Canada’s next LCC strives toward lower fares
The civil aviation industry in Canada is thought of not having an option for low-cost carriers (LCC) or ultra-low cost carriers (ULCC) due to high airport and security fees, cap on foreign investment and lower competition within the industry.
Canada currently charges around a municipality tax of $25 per pax. In addition, high operations cost is also one of the reasons of the high ticket fare. There are only two major airlines dominating the Canadian market, Air Canada and WestJet Airlines. Other airlines also exist in the country for charter business such as Enerjet, while the only ‘ULCC’ in the country, Jetlines, is still trying to raise more capital to fly its fleet.
A report reviewing Canadian Air Transport management in 2015 concluded that air travel in the country is “marked by weak accountability constraints on fees and charges; high costs for users and operators; aggressive capital expenditure programs at airports; modest traffic volumes; and limited competition.” The report recommended the authorities to reform the airport ownership structure and offer the aviation industry more federal financial aid. The report mentioned the US as a good example for implementing the aid model.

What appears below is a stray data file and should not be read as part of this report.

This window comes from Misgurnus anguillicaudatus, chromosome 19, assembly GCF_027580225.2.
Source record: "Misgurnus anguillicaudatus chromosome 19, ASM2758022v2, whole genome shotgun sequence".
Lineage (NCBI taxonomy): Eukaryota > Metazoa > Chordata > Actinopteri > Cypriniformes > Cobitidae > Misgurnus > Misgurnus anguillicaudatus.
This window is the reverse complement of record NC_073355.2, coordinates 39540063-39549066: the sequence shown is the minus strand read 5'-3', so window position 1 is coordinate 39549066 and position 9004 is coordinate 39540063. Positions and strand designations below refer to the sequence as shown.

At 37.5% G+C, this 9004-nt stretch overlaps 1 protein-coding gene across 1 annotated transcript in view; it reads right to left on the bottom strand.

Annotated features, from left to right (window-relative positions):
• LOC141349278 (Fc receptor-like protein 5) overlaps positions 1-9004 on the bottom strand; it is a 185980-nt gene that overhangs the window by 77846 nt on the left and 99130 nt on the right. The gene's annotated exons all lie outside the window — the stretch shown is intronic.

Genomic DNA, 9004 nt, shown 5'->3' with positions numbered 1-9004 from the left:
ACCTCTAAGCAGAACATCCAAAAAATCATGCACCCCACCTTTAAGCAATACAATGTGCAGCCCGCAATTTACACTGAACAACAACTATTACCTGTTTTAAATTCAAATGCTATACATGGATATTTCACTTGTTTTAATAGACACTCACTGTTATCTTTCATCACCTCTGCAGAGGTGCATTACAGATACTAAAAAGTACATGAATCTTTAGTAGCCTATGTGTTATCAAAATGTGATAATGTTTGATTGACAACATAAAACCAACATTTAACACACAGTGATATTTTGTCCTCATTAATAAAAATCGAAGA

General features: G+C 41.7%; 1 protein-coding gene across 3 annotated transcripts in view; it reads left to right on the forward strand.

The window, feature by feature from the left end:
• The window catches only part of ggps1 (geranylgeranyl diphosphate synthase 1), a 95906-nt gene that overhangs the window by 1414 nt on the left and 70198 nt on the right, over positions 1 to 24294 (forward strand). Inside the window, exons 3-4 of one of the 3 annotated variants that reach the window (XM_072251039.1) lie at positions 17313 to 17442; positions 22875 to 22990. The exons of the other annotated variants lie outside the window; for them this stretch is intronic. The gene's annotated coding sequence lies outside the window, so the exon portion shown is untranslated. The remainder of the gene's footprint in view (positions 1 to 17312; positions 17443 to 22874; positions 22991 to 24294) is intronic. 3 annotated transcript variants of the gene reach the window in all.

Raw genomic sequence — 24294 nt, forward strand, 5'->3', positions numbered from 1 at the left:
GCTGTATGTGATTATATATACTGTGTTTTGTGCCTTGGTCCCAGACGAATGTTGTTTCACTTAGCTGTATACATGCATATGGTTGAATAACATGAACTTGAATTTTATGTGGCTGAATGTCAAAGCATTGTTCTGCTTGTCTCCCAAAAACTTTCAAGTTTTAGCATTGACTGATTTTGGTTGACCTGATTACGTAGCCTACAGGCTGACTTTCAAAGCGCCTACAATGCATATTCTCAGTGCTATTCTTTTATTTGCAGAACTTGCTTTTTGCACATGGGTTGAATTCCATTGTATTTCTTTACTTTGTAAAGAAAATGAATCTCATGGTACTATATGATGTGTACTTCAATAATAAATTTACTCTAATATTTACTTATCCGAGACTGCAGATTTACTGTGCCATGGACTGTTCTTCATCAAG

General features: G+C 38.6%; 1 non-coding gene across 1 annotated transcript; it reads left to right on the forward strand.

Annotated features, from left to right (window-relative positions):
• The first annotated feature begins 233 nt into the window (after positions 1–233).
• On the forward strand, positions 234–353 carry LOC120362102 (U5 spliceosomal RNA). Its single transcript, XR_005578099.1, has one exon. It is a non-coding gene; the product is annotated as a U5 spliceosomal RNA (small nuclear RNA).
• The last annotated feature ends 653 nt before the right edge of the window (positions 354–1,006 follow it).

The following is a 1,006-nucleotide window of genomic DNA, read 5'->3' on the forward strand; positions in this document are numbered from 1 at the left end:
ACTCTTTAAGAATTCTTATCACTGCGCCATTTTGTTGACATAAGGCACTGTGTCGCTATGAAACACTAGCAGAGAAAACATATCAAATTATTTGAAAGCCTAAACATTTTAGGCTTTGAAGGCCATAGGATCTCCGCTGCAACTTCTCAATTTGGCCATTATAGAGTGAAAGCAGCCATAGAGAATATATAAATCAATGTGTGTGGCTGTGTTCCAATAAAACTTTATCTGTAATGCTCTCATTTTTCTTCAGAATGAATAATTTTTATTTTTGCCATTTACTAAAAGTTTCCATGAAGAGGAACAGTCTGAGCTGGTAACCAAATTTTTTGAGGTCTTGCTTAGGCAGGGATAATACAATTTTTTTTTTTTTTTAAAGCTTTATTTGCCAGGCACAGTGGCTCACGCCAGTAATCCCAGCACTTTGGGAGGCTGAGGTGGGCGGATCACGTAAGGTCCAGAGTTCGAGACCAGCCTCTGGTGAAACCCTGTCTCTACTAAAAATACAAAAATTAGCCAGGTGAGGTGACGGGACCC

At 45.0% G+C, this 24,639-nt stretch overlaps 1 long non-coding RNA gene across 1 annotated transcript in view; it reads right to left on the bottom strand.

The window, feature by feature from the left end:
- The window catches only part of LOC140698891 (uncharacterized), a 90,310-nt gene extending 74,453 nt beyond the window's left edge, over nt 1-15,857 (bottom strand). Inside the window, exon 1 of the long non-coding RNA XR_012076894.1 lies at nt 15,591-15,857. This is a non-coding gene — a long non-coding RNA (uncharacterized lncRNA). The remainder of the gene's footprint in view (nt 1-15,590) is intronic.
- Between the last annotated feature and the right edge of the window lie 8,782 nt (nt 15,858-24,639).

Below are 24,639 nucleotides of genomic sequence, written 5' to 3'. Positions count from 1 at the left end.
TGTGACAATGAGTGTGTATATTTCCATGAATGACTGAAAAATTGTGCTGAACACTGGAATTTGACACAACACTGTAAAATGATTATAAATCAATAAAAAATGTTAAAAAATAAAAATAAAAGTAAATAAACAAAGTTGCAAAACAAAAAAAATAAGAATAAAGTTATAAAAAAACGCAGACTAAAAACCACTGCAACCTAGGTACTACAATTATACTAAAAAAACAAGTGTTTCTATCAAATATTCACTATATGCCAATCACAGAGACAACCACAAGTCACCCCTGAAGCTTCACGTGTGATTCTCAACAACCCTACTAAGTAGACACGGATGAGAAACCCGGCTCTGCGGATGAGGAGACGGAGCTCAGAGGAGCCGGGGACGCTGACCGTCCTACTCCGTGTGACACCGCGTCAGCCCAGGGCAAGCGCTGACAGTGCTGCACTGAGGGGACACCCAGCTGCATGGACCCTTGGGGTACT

Jetlines, which plans to expand its fleet and list shares publicly, is offering 30% cheaper fares than the existing major airlines. At the same time, Enerjet is also looking forward to establishing its scheduled fleet.
The most realistic funding of this plan is to get international funding, the foreign investment, as recommended by the 2015 report. The government’s policy for 25% cap on foreign investment now challenges local companies such as Enerjet and Jetlines. Both have been reported to ask the government to be exempted from the country’s cap on foreign investment.
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